These three beauties belong to Double LB Longhorns in Mason, Texas, see their site. They are having a longhorn conference in June and have asked me to attend with my artwork. They are Hannah, Cactus Flower and Dusty. I challenged myself to expand on my development of background and foreground and to bring in some color. Also, I love the “runs” on Hannah’s back – the other two a more representational. After completing these guys – I did a few easy loose watercolor on 5X7 paper – pig, donkey, chicken, etc. I have found my passion in painting!
I thought it might be interesting to follow me as I work on my next watercolor painting. This is a behind the scenes look at the creative process- for me, anyway.
First I take a ton of photographs of a subject, honestly, usually over 1,000 images. Yes, I have a “continuous shot” option on my camera and I use it. Animals can make a movement quickly and give no warning. So, if you have to try and anticipate what they are going to do and if it will be a good shot – it’s hopeless. So, after I take 1000+ shots, then I download them on my computer, and quickly scan through them to decide which might have potential. I go through several “culling” processes until I end up with 8-10 photos that I think have potential. Then, I enlarge, crop, adjust the brightness ( to see more of the animals color), darken the shadows, etc all on my computer. Then, once I have a picture that I think would make a good painting, I usually print a black and white image of it. I like to print black and white – it kinda frees my mind to explore colors and not be restricted to trying to match what is actually on the animal. Then, I decide how big of a painting I want to make.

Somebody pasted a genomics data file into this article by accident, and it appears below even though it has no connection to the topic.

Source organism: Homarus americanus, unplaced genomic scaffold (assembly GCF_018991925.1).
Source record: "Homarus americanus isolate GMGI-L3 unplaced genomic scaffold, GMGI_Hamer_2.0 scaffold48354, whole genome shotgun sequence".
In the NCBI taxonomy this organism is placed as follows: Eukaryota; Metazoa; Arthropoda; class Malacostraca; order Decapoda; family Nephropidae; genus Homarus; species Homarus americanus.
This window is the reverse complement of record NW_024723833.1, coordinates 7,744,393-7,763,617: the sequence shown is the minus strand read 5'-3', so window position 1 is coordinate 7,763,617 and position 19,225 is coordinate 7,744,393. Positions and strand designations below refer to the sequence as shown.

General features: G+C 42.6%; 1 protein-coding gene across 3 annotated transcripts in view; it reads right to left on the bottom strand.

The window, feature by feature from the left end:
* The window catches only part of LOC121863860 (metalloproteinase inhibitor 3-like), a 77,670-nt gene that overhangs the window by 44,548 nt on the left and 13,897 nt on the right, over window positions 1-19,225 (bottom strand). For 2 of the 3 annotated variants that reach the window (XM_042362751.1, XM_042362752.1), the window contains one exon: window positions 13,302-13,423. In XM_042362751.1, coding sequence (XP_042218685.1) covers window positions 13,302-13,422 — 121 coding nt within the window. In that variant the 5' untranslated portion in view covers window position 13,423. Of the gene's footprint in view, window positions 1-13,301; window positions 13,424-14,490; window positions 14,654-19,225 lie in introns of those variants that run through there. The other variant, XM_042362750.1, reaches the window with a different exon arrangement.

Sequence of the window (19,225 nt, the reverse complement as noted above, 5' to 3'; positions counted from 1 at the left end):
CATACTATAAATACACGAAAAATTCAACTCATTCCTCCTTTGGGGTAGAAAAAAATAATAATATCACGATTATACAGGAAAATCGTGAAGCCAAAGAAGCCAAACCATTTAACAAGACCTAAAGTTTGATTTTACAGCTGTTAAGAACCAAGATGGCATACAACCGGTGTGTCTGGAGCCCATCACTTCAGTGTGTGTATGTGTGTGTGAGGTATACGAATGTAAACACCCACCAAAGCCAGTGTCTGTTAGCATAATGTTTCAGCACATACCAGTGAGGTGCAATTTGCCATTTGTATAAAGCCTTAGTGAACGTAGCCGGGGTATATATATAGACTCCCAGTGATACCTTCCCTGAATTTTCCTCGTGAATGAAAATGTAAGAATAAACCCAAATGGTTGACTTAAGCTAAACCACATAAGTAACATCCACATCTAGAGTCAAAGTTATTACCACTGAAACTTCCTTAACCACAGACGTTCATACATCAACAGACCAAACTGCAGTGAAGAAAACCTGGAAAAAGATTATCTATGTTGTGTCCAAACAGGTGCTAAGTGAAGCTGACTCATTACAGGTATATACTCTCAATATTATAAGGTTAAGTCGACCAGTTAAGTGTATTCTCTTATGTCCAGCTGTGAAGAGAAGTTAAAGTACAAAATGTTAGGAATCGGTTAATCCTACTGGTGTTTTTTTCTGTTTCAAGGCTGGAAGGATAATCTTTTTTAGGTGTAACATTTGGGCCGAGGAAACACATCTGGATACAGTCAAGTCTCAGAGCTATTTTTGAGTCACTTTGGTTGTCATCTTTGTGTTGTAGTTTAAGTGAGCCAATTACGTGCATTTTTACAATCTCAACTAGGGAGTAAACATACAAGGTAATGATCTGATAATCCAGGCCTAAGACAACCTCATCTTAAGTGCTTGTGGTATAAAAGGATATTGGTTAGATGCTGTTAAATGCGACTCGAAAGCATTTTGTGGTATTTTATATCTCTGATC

I try to make all my art so that it will fit in pre-made frames – kinda standard sizes, to keep the costs down. Once I have decided on the size, then I draw the image onto my paper. This one that I am working on is two black Angus calves. I took the photographs at Linda Treibs, Fredericksburg. They had gathered up the cattle into a pen and so I was able to get some group shots.
Now, the fun begins…Stay tuned for further developments
This is my latest painting. The cow is a “black baldie”, it is a typical Angus Hereford cross bred. The black comes from the Black Angus and the white face from the Hereford. I took this photo in the winter, so the hair is nice and fluffy around the ears and top knot. There was a whole group of cattle that had just been put in this pasture and it was a beautiful sunny day. see all my watercolor artwork for sale